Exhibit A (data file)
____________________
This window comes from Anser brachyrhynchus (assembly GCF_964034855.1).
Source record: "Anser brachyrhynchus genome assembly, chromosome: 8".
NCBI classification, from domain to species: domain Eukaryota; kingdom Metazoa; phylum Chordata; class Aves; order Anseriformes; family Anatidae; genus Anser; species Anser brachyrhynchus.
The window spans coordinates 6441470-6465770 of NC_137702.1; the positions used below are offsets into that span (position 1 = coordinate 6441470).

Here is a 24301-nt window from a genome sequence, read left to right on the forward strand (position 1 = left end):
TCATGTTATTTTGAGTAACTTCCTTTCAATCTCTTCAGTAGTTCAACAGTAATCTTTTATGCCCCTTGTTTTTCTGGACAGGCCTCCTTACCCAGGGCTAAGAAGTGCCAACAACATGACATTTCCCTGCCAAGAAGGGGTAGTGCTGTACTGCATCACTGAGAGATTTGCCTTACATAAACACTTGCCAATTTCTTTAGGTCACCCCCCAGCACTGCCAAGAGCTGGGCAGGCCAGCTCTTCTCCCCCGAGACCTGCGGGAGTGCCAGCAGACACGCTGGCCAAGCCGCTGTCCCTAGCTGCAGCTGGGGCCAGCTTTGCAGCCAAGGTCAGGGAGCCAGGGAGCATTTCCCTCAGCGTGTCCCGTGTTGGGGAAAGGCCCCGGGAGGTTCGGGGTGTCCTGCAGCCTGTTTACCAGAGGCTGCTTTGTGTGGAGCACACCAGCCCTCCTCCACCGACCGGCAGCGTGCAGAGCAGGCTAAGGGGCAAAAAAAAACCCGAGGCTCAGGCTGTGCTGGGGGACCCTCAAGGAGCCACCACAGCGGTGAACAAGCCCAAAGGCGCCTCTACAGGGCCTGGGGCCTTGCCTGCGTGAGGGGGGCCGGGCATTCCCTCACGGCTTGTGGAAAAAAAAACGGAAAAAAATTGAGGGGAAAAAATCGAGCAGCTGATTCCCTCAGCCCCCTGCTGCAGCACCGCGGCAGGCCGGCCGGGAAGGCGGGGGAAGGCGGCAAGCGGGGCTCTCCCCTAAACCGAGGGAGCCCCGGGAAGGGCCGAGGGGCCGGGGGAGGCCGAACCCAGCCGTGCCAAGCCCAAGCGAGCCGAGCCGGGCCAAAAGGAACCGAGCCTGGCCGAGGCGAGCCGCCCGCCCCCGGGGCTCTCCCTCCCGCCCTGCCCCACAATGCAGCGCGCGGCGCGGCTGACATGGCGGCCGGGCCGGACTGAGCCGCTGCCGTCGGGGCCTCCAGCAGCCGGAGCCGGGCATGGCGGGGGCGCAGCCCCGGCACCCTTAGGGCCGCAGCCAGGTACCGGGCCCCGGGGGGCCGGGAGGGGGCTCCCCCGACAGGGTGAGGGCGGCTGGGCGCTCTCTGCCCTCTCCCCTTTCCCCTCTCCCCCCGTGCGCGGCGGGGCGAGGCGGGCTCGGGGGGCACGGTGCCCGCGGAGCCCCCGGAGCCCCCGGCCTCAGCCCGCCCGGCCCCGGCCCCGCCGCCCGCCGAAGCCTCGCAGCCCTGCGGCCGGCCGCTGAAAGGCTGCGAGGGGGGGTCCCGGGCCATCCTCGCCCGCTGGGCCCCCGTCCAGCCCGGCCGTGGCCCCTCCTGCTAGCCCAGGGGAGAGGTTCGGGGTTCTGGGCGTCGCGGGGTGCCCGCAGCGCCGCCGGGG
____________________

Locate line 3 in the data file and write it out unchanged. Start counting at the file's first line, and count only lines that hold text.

NCBI classification, from domain to species: domain Eukaryota; kingdom Metazoa; phylum Chordata; class Aves; order Anseriformes; family Anatidae; genus Anser; species Anser brachyrhynchus.